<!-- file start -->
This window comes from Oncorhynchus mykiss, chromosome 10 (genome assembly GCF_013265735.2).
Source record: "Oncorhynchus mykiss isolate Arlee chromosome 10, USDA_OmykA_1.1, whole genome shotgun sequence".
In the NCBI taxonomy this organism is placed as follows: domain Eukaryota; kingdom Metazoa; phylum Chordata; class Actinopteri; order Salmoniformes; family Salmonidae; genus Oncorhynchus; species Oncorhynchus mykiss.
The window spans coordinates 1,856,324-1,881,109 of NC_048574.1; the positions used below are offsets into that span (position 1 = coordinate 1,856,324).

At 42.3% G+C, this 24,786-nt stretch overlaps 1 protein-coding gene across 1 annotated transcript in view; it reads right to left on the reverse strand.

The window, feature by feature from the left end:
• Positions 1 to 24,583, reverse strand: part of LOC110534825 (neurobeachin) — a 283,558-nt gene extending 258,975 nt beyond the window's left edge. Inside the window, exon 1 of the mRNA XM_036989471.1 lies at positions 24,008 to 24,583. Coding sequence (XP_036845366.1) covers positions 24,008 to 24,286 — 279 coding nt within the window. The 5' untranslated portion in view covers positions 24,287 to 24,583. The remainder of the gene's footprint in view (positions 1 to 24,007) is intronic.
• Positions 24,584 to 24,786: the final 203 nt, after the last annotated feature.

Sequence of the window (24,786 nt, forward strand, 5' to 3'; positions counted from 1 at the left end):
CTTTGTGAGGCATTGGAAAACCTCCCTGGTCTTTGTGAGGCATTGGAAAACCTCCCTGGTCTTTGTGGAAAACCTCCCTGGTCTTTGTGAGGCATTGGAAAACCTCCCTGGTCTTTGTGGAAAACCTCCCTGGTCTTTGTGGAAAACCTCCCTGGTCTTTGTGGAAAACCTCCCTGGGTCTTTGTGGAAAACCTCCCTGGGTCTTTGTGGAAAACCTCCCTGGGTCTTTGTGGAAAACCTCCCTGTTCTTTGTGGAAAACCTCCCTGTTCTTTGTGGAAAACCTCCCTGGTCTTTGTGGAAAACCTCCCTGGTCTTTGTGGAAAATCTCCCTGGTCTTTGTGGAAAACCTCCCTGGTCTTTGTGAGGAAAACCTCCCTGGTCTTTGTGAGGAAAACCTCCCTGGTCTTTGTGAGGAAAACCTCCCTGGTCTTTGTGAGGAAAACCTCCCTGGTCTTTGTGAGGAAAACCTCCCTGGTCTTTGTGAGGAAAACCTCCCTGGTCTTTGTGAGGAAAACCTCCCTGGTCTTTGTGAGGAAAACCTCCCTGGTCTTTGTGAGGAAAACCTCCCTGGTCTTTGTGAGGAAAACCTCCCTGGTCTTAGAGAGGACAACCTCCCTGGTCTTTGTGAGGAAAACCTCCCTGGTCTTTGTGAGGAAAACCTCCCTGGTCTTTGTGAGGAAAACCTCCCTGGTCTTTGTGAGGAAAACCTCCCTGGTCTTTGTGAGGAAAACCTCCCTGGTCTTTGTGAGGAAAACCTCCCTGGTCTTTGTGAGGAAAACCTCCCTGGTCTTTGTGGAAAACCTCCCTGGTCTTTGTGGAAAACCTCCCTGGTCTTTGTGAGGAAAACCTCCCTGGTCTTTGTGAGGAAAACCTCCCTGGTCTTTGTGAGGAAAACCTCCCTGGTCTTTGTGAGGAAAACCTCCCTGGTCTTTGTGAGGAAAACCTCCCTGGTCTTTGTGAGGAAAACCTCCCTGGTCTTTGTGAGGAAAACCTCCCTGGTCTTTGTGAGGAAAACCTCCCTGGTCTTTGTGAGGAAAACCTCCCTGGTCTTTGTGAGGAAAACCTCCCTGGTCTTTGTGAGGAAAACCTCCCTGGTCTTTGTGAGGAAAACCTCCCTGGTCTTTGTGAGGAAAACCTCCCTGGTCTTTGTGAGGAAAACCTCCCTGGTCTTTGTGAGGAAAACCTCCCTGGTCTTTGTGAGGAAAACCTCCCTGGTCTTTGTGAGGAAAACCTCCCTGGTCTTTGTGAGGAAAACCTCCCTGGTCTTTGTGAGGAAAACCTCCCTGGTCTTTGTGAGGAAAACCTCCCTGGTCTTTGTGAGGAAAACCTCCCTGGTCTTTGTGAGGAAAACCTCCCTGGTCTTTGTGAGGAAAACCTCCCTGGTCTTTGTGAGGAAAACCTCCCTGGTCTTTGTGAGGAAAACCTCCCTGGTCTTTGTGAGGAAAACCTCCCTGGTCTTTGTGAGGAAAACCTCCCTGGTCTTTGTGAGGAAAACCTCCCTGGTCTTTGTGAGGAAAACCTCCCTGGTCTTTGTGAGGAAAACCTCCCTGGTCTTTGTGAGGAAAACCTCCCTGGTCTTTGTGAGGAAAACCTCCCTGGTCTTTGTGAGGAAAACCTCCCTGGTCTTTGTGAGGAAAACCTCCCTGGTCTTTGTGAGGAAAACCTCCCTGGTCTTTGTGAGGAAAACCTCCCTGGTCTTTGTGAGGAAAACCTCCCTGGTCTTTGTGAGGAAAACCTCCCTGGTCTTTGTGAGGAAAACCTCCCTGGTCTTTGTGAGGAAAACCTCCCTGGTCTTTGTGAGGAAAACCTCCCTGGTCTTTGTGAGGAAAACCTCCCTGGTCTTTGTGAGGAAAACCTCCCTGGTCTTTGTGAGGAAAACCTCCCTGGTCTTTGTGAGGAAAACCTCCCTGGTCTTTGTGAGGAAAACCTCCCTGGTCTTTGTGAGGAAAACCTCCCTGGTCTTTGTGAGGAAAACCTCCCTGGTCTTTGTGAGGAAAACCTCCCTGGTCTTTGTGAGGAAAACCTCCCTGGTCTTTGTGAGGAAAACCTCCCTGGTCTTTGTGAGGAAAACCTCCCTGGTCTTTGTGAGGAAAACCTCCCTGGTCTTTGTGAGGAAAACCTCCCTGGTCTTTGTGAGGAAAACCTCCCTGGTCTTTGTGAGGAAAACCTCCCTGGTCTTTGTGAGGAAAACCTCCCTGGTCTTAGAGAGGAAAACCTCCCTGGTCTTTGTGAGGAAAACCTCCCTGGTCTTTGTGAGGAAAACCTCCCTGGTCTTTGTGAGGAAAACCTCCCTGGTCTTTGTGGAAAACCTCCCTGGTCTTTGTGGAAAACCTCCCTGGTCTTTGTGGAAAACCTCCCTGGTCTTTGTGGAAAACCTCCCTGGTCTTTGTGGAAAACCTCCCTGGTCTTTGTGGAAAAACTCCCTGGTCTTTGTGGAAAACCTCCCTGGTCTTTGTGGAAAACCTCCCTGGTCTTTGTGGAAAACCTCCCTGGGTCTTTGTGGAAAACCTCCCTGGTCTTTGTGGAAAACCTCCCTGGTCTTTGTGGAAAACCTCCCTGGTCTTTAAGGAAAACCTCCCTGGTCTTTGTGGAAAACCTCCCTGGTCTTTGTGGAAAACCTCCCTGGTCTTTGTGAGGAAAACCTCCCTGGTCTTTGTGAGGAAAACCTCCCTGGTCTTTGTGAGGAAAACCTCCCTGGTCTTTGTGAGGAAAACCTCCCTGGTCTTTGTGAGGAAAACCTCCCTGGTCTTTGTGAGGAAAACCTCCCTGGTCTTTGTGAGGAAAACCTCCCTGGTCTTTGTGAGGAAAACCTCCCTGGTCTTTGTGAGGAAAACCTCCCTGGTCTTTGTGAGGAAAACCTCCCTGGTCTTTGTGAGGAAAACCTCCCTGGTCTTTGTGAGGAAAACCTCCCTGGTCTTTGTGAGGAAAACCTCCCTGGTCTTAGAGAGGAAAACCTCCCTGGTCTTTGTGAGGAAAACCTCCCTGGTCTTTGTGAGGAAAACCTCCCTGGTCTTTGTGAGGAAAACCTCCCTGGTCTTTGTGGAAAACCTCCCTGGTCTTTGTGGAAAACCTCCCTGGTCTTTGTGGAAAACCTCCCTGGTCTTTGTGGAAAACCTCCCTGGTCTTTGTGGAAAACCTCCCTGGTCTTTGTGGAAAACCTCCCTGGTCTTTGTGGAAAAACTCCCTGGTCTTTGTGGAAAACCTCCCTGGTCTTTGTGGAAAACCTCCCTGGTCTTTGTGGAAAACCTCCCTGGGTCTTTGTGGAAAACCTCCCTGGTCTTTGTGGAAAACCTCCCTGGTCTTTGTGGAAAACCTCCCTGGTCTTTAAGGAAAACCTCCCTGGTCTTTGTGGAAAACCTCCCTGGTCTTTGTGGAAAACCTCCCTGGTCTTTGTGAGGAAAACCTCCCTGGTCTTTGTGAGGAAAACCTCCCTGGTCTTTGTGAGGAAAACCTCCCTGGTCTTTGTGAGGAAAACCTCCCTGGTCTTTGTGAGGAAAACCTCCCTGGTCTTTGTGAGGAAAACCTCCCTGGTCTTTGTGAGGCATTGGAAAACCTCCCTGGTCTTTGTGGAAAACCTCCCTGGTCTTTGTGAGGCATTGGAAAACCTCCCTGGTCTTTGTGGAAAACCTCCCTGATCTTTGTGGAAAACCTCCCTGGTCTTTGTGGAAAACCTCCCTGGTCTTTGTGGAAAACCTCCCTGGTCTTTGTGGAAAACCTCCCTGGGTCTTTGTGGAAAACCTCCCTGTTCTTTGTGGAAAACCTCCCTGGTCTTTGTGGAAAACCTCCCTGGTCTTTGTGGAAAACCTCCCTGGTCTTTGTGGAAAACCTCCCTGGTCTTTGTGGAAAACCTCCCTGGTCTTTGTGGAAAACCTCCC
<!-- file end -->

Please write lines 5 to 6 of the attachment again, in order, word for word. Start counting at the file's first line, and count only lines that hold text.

At 42.3% G+C, this 24,786-nt stretch overlaps 1 protein-coding gene across 1 annotated transcript in view; it reads right to left on the reverse strand.

The window, feature by feature from the left end: